Prime Minister Benjamin Netanyahu and Jerusalem Mayor Nir Barkat vowed Monday to fortify Jerusalem's bus stops after a Palestinian from East Jerusalem ploughed his car into a group of Israelis, wounding 14 people, among them an infant still in critical condition.
The incident took place Monday afternoon at the entrance to Jerusalem. The alleged assailant was shot on the scene while still in his car and an axe was found the vehicle.
After the attack, Netanyahu convened an emergency meeting with Barak, Public Security Minister Gilad Erdan and Transportation Minister Yisrael Katz.
During the meeting, Netanyahu instructed them to fortify bus stations in Jerusalem, in accordance with a list that will be formulated by the police and the Transpiration Ministry.
Barkat said the municipality has put together a plan to fortify hundreds of stations in "high-risk" areas in the city and put the cost of the project at about 2 million shekel (roughly $519,000). According to the mayor, the plan can be implanted in a month's time.
Barak thanked Netanyahu the "quick" response he initiated, and praised the transportation minister for making funds available for the project, "even though fortification of [bus] stations is not under his responsibility."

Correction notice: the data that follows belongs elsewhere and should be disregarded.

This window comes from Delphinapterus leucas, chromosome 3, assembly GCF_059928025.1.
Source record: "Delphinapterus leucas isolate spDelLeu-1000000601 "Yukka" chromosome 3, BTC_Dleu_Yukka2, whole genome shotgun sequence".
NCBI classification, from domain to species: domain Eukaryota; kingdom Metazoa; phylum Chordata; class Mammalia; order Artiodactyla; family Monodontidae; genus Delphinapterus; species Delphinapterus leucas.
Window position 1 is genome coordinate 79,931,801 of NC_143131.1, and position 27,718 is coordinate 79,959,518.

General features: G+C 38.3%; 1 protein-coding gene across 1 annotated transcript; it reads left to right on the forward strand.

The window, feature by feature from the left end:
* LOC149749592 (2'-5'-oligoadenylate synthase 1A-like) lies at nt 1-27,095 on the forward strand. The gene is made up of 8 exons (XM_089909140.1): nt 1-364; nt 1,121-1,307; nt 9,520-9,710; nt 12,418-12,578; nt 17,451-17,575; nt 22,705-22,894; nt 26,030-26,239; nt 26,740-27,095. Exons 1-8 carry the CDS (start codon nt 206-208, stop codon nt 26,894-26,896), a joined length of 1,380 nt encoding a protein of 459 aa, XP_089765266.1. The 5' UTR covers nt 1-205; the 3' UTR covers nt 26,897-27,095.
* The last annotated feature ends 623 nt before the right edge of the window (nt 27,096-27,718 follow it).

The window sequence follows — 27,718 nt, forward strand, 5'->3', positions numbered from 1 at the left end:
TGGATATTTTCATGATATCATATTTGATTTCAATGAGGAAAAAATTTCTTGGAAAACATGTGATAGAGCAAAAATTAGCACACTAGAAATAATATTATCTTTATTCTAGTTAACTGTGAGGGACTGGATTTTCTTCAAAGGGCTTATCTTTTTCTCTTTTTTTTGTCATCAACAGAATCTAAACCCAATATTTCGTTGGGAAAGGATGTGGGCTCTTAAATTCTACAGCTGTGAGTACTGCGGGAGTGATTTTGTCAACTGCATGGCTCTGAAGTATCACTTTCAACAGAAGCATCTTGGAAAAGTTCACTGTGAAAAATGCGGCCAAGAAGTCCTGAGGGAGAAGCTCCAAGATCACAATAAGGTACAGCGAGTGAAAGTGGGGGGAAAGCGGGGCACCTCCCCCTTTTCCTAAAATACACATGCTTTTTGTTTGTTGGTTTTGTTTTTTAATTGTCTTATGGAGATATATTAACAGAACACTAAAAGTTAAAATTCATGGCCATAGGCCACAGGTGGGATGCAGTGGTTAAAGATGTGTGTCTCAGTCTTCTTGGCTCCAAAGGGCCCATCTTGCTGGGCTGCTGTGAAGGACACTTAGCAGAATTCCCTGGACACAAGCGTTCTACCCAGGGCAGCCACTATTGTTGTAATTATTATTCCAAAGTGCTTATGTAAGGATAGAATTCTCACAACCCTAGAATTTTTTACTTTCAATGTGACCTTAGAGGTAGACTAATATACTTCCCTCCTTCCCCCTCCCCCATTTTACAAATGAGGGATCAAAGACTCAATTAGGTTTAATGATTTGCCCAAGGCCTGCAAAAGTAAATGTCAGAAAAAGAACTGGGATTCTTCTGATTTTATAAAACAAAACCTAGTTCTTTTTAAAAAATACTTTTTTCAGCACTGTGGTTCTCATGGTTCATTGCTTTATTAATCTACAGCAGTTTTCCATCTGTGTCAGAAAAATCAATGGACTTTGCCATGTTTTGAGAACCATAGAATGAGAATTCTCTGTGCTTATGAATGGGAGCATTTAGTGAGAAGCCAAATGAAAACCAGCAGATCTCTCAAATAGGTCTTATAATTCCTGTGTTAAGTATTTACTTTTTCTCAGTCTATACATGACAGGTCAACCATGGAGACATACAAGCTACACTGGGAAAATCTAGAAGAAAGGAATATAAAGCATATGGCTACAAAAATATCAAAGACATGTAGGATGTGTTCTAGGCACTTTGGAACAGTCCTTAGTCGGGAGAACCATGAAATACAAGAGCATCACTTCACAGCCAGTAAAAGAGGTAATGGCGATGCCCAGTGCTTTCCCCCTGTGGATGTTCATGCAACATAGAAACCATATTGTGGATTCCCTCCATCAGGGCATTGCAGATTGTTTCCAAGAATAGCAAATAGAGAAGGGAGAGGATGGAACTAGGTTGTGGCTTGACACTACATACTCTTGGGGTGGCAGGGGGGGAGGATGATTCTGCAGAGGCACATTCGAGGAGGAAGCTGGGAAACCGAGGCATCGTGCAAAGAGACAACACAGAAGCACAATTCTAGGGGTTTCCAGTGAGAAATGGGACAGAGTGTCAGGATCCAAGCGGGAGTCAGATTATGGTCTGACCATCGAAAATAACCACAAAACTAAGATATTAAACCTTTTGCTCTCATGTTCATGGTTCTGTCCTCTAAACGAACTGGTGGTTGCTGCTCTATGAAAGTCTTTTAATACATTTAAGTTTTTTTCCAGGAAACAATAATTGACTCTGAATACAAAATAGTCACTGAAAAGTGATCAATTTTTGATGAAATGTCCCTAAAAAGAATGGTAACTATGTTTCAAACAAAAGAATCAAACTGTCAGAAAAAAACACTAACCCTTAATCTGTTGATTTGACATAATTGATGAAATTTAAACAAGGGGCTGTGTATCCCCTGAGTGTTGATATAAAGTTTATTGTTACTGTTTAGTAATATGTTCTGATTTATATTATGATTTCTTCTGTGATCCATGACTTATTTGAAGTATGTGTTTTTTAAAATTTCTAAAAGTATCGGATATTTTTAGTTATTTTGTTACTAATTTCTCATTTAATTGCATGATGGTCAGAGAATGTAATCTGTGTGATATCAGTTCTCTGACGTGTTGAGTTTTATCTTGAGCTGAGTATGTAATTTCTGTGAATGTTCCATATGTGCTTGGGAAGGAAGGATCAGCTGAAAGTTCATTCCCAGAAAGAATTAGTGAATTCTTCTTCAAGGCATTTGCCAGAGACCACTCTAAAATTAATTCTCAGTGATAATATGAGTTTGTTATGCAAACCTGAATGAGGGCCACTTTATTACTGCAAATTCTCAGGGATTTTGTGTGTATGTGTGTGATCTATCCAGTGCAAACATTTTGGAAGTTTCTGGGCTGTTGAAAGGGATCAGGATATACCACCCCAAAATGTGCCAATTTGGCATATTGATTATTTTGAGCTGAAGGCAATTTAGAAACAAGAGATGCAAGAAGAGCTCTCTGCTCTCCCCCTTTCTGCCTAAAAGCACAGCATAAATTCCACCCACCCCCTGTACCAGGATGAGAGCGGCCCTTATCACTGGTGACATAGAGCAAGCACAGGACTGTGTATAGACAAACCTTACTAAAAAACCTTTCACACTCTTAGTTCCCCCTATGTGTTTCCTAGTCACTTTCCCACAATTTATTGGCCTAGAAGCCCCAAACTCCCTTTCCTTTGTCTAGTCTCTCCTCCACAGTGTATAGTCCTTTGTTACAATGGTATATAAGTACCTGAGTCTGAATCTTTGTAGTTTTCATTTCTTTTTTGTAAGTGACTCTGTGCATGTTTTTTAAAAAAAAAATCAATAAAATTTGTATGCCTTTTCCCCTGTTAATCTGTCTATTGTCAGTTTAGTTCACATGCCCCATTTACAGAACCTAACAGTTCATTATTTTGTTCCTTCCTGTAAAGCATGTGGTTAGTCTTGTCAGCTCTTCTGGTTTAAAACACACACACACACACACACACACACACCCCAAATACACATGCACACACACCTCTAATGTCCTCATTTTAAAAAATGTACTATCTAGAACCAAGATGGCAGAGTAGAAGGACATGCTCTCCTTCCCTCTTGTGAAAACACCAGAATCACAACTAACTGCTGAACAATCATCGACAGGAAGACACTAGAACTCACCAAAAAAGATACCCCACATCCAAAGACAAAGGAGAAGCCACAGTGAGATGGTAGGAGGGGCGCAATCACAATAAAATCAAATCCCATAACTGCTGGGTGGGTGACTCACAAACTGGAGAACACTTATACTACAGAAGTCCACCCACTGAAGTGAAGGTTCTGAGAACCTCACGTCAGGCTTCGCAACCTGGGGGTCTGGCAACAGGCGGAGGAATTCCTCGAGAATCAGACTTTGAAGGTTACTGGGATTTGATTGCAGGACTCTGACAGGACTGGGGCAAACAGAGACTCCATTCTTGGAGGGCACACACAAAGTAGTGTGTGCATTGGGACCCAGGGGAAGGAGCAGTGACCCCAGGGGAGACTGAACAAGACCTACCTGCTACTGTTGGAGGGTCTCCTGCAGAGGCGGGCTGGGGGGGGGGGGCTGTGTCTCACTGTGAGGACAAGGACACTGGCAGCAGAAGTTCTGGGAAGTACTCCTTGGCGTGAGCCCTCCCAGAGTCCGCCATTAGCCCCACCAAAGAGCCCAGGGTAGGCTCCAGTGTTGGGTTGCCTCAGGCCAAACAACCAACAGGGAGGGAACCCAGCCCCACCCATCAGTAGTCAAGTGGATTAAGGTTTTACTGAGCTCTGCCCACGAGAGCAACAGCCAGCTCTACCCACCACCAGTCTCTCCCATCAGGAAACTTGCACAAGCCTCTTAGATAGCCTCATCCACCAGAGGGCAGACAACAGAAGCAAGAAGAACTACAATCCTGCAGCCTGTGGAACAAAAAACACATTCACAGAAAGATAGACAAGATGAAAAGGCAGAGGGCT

In October and November of 2014, there was a spate of similar attacks, with Palestinian drivers ramming their vehicles into people waiting at the city's light-rail stops.
Paramedics on the scene of Monday's attack said that 12 of the 14 wounded suffered light wounds, while an elderly woman and a 1.5-year-old boy were in moderate condition. The baby's medical condition later deteriorated and is now condered serious, the hospital said.
The Jerusalem Police said thesuspected assailant was Abed Almohsin Hassoneh, 21, from East Jerusalem's Beit Hanina neighborhood.
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